Jim Brock, a producer/musician, heard her music and asked her to do a CD. A contemporary blues record, Time for Myself, was released in 2001 with six originals penned by Robin and Tony.

In support of that release, Robin and Tony put together a band and in 2003 won the Charlotte Blues Society's Blues Challenge. In January 2004 they competed in Memphis at the International Blues Challenge, where Robin and her Hot Band emerged as one of nine finalists.

Crazy, Cryin' Blues was released in 2004 and won the "Best Self-Produced CD" award from the Blues Foundation as part of the International Blues Challenge. In 2008, Robin signed with Blind Pig and in June released Treat Me Right. It features "Color Blind Angel," a second-place winner in the blues category of the 2007 International Songwriters Competition.

For more information, visit RobinRogers.com. - Patty Britt

 

Craig HortonCraig Horton, 6 p.m.

Craig Horton defies easy classification. This San Francisco Bay-based artist is hardly a newcomer to the music scene, having played for nearly four decades. Yet his first solo album, In My Spirit, didn't hit stores shelves until 2001. Prior to launching his solo career, Horton's time was spent performing with blues greats such as Chuck Berry, Sam Cooke, Dinah Washington, Muddy Waters, Buddy Guy, Freddie King, Sam Myers, and The Mississippi Delta Blues Band.

Horton's newest release is a natural progression of the heavy swingin', hard shufflin' classic blues sounds of Chicago and the South that were reflected in his first CD. In Touch of the Bluesman, he carves out new territory with his deep, gutsy voice, unique delivery, and soulful interpretations. The sound impressed the entertainment committee enough to invite Craig Horton to the festival.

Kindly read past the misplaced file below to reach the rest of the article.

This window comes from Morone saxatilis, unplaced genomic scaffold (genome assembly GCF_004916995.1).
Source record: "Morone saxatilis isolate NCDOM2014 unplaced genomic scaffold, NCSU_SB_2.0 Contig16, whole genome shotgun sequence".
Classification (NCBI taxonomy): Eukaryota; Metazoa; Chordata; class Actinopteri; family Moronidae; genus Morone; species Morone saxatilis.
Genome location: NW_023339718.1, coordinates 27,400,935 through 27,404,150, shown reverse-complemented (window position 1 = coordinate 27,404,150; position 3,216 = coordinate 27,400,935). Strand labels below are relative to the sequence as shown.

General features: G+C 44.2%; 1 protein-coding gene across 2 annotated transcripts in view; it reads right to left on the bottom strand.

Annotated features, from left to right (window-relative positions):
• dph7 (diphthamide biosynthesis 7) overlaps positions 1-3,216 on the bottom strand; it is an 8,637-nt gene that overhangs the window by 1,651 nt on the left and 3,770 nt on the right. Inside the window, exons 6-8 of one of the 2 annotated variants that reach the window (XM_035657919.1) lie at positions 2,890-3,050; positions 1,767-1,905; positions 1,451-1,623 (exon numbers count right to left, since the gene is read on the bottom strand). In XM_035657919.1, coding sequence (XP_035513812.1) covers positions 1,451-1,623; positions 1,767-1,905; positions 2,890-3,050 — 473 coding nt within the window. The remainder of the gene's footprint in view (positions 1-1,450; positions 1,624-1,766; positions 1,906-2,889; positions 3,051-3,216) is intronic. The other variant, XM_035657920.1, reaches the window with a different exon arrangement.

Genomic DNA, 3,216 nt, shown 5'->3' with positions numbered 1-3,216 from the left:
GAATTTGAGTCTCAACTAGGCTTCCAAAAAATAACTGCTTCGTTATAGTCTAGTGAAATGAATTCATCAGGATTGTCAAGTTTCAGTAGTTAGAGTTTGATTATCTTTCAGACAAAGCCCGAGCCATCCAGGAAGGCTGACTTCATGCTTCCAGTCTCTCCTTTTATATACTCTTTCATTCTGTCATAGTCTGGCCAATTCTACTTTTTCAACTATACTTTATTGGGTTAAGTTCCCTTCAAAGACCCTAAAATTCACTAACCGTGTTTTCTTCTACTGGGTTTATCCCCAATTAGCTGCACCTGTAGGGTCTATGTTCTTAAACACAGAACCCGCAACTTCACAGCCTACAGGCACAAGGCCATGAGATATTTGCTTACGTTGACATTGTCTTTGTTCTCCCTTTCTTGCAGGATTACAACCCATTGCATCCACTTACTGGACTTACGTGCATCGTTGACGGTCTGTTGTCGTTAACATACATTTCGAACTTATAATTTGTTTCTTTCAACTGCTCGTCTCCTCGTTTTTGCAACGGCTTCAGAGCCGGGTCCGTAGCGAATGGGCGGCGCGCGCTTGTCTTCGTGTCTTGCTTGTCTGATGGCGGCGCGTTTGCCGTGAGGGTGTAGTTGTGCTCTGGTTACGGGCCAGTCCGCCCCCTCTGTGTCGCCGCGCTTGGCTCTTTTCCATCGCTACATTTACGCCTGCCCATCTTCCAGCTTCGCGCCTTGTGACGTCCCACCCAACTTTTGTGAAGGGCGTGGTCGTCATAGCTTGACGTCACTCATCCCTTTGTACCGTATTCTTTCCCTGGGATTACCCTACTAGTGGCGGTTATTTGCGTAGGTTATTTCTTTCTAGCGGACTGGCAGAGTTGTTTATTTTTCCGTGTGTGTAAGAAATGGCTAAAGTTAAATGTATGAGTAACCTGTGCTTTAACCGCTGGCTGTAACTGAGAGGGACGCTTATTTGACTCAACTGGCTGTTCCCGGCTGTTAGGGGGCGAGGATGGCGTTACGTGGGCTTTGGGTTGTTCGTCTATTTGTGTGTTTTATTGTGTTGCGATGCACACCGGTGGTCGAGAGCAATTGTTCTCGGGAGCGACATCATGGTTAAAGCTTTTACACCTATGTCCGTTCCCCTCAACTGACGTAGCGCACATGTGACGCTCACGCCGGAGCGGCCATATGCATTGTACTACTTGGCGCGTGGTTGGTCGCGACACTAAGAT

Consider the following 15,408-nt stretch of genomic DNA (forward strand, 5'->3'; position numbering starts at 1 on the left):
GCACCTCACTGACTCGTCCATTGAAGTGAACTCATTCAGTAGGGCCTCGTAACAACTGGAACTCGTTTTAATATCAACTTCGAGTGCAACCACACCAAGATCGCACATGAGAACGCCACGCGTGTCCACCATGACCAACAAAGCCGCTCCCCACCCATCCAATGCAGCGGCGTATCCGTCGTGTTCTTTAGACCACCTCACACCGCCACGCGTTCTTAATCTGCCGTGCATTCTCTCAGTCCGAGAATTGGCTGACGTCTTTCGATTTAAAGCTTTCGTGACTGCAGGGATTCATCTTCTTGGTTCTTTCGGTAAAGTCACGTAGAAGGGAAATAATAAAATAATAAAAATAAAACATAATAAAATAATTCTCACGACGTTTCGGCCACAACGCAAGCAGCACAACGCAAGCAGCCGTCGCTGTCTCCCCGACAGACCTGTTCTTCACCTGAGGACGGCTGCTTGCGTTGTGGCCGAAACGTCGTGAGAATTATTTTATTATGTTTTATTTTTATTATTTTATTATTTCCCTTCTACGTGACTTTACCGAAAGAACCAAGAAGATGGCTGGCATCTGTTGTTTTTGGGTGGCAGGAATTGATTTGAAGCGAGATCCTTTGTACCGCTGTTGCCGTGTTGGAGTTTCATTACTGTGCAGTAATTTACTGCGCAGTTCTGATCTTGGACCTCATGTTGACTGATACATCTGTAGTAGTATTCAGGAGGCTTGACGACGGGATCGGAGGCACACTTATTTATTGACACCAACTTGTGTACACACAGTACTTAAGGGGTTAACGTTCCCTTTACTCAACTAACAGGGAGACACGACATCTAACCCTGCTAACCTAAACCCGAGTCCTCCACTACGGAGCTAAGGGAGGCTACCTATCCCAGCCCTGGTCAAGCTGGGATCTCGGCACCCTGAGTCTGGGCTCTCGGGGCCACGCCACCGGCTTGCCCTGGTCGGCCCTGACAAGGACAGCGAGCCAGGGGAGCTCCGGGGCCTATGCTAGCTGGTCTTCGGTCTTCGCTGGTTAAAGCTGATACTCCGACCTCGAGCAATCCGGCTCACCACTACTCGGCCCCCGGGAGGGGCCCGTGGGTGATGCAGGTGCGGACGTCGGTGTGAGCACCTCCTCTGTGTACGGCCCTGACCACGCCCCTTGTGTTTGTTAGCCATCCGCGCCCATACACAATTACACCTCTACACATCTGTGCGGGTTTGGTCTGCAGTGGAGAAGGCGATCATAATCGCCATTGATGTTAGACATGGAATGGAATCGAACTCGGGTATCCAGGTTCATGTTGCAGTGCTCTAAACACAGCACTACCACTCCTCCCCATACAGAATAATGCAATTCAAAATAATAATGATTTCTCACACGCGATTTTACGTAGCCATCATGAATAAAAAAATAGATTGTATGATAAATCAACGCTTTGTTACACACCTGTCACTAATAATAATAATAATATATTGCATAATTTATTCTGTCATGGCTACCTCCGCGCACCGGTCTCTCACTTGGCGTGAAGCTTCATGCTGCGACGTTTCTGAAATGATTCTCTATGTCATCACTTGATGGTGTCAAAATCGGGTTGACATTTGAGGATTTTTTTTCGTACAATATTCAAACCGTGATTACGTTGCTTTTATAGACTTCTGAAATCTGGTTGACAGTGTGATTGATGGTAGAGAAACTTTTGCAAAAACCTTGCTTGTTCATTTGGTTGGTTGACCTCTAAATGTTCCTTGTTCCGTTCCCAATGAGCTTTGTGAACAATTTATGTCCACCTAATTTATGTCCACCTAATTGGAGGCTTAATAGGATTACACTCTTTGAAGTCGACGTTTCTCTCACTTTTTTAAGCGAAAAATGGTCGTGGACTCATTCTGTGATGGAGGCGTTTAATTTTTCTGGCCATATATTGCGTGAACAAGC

Touch of the Bluesman is a product of Craig's evolution as an artist - a style that only he can own. As an artist, he doesn't emulate but rather creates his own distinct sound based on a diverse foundation of jazz, R&B, rock and roll, and blues. A gifted songwriter, singer, and guitarist, Craig takes chances, playing music that comes from his soul.

His accomplishments are critically acclaimed. He received the "Patience Is a Virtue Award" from Real Blues magazine, and In My Spirit earned him Best Debut Album of 2001 from Living Blues magazine. In February 2004, The Bay Area Blues Society named Craig Horton blues guitar player of the year and his band as blues band of the year.

For more information, visit MySpace.com/craighortonblues. - Laura Ernzen

 

Larry McCrayLarry McCray, 8 p.m.

Larry McCray was born April 5, 1960, and raised on a small farm in Arkansas. His father played the blues on harmonica and guitar, and his older sister Clara was a guitarist and disciple of Freddie King. Larry is one of a handful of talented young blues performers leading the genre across boundaries and into the new century. McCray's savage blues-rock guitar and warm, soulful vocals have drawn attention worldwide.